I have said many times that one of my favorite things about this job is that I get to read some fantastic stories. Our slush pile at times has been bursting at the seams with with stories. Reading through them is really one of the great benefits of this job.

Unfortunately, with the good comes the bad, and with the very good sometimes comes the very bad. While I enjoy the really good stories it can downright painful to read the ones that come in that are not so good.

As much as reading the not so good stories is not fun, what comes after reading them is the part I like least about my job here. I have to write a review of the story, and explain why I didn’t like it. Having been on the receiving end of rejection letters and bad reviews I know what that can mean to an author.

I know how hard sending a story into a publisher can be. It is not just in the amount of work that it takes to create and write a story. That should never be discounted. Then you have to put it into the submission format that publisher wants and actually get it send in. It take a lot of courage to take that step, knowing that you could mean a rejection.

In the nearly two years I have worked for Flying Island Press I can honestly say that most of the times I have written a negative review of a story can fall into two main categories.

1. The author did not read the submission guidelines. This is truly unfortunate, but the truth is, if you can’t be bothered to read our guidelines we can’t be bothered to publish your work. That is just the way it is.

2. The story needed an honest review before it was submitted.

It is the second of these is the most tragic. Most of these stories, even the ones I didn’t personally like, are salvageable. They needed: stronger endings, more description, better characterization, work on plot holes, or to be checked for missing or misspelled words and grammatical issues. They had: open endings, unexplained changes in direction, over flowery language, unresolved issues in the plot. They were: incomplete stories, a story bibles, descriptive scenes without a plot, the first chapter of novel or much longer work.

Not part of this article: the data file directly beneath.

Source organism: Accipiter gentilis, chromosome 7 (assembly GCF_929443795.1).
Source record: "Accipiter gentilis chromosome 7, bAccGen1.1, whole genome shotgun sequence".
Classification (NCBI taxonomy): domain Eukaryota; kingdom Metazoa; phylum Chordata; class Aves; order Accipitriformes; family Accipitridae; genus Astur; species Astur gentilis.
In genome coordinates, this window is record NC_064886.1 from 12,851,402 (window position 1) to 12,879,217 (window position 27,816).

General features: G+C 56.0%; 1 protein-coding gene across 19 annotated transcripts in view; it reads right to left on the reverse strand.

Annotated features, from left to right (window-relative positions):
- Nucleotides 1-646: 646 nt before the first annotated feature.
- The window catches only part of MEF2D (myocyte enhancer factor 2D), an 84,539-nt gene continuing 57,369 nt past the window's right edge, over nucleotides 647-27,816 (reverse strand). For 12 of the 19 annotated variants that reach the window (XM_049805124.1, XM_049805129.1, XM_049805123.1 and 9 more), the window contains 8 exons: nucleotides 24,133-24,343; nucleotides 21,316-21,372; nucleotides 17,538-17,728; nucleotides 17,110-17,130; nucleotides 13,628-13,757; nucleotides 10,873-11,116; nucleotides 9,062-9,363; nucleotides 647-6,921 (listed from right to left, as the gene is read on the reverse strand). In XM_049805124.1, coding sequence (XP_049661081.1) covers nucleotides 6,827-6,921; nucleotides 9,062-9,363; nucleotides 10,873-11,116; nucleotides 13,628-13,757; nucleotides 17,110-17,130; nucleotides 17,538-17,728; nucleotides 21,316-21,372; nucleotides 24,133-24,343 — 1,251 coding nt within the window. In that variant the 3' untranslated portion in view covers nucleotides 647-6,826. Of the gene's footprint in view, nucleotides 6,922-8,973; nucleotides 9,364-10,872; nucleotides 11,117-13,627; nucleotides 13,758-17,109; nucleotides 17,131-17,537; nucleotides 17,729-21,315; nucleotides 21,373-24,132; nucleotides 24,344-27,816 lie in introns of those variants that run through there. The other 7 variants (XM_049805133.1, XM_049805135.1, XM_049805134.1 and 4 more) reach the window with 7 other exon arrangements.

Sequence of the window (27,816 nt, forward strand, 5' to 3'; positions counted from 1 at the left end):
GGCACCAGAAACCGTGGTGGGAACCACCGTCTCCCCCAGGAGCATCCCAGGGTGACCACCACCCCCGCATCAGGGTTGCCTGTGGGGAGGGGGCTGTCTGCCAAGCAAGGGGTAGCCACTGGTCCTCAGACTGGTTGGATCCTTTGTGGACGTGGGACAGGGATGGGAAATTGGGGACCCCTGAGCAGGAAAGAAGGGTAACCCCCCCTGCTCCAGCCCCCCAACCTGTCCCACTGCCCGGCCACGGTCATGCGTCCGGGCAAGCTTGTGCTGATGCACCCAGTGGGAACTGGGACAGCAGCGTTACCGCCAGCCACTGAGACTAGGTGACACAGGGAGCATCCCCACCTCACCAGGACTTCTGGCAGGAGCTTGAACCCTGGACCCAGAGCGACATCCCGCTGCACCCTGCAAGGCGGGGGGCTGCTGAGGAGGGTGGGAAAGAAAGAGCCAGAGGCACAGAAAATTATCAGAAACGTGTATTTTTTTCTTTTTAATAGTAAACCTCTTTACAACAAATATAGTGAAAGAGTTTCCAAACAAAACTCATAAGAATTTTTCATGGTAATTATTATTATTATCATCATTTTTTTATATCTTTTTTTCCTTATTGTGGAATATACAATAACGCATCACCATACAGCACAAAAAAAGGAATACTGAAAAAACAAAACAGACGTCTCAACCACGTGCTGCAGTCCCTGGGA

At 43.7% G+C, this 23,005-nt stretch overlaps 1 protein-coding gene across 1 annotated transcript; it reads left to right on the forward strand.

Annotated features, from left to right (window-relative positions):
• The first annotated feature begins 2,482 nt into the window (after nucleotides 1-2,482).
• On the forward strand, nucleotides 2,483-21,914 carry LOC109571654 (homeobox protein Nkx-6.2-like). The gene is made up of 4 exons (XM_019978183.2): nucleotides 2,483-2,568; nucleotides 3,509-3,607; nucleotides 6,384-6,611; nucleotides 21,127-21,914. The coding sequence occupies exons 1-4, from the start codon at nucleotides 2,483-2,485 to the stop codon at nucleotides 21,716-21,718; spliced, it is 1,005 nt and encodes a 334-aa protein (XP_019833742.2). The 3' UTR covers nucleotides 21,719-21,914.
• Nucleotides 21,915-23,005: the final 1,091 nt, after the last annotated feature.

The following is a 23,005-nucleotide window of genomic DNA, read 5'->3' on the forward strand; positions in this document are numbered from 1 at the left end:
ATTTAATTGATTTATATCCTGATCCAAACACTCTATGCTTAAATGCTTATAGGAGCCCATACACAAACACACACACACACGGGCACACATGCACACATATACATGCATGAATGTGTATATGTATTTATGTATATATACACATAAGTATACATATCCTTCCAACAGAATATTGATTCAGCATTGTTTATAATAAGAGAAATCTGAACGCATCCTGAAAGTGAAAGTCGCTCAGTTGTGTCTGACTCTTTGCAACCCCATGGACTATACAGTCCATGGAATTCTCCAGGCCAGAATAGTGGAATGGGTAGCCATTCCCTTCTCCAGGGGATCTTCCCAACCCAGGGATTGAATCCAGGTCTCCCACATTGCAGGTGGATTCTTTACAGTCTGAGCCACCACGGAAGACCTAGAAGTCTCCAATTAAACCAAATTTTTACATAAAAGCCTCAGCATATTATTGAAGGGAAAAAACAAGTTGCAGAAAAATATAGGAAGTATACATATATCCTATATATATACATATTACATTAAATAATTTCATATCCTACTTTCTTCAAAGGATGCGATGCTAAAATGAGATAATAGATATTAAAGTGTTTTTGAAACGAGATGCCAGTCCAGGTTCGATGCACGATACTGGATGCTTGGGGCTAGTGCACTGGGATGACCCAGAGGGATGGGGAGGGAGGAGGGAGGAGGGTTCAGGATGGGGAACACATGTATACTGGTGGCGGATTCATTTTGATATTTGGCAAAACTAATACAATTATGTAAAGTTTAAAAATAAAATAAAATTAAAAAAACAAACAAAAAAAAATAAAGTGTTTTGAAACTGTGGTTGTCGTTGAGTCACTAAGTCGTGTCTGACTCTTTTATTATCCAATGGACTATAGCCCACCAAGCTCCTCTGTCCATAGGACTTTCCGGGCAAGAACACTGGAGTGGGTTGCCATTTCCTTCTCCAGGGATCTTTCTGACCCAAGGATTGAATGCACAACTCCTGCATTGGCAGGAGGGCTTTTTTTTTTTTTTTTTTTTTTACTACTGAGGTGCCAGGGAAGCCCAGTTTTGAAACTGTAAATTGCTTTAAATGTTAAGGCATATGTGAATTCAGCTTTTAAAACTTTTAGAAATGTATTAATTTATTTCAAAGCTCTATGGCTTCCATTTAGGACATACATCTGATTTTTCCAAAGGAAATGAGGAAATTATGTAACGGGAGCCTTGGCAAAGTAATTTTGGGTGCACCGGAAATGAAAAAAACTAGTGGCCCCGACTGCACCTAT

In most cases, had the author sent the story out to beta readers before they submitted it they would have been in a lot better shape. And I don’t mean sending the story to your mother. You need some really good beta readers who are going to be willing to give you some honest feedback.

I will admit finding these readers can be a little difficult, but you would would be surprised at the number of people that would be willing to give your story a read. (*Pro-tip don’t find your favorite author online and send your story to them asking them to beta read it.) Online writing communities are great for this sort of thing, just be willing to reciprocate.

This is where the courage part of this essay comes in. As hard as it can be to send a story into a publisher and get a rejection letter, it can be harder to put it in front of your peers and get an honest review. I think that is why so many authors skip this step. Let me tell you DON’T! It really is essential. You are too close to the work to see the plot holes, too close to see that your main character has a fatal flaw that should have killed him, too close to see that your story just needs more work.

It can be very hard to send your work out to a group of readers or even just one reader (although I suggest at least two.) Those negative reviews coming back and feel like a crushing blow. The trick is to read them for what they are. They are not a critique of you, they are critiques of the story, the plot, the characters. Who, though you may love them dearly are not you. The critiques are meant as a helping hand. Take that hand, and pull yourself up, do the next rewrite and then you will be ready.

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